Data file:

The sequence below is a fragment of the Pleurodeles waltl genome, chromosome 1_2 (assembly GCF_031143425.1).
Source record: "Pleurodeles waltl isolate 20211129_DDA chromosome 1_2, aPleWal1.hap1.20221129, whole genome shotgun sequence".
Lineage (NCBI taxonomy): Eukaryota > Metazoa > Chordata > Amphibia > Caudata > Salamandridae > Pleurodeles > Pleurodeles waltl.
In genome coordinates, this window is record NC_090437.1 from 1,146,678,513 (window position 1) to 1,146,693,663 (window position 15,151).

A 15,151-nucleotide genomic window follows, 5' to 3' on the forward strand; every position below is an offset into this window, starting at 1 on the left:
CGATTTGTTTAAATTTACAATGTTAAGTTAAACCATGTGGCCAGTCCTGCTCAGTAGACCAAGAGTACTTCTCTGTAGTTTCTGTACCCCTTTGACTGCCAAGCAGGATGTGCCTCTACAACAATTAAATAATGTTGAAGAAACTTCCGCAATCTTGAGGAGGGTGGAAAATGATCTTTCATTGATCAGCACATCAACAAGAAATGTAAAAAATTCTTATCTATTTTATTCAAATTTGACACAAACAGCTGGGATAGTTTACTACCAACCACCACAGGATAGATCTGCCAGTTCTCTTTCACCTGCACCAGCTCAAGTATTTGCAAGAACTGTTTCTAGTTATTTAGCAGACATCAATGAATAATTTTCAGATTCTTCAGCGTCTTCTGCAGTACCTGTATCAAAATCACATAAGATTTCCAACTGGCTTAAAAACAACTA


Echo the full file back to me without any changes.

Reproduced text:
The sequence below is a fragment of the Pleurodeles waltl genome, chromosome 1_2 (assembly GCF_031143425.1).
Source record: "Pleurodeles waltl isolate 20211129_DDA chromosome 1_2, aPleWal1.hap1.20221129, whole genome shotgun sequence".
Lineage (NCBI taxonomy): Eukaryota > Metazoa > Chordata > Amphibia > Caudata > Salamandridae > Pleurodeles > Pleurodeles waltl.
In genome coordinates, this window is record NC_090437.1 from 1,146,678,513 (window position 1) to 1,146,693,663 (window position 15,151).

A 15,151-nucleotide genomic window follows, 5' to 3' on the forward strand; every position below is an offset into this window, starting at 1 on the left:
CGATTTGTTTAAATTTACAATGTTAAGTTAAACCATGTGGCCAGTCCTGCTCAGTAGACCAAGAGTACTTCTCTGTAGTTTCTGTACCCCTTTGACTGCCAAGCAGGATGTGCCTCTACAACAATTAAATAATGTTGAAGAAACTTCCGCAATCTTGAGGAGGGTGGAAAATGATCTTTCATTGATCAGCACATCAACAAGAAATGTAAAAAATTCTTATCTATTTTATTCAAATTTGACACAAACAGCTGGGATAGTTTACTACCAACCACCACAGGATAGATCTGCCAGTTCTCTTTCACCTGCACCAGCTCAAGTATTTGCAAGAACTGTTTCTAGTTATTTAGCAGACATCAATGAATAATTTTCAGATTCTTCAGCGTCTTCTGCAGTACCTGTATCAAAATCACATAAGATTTCCAACTGGCTTAAAAACAACTA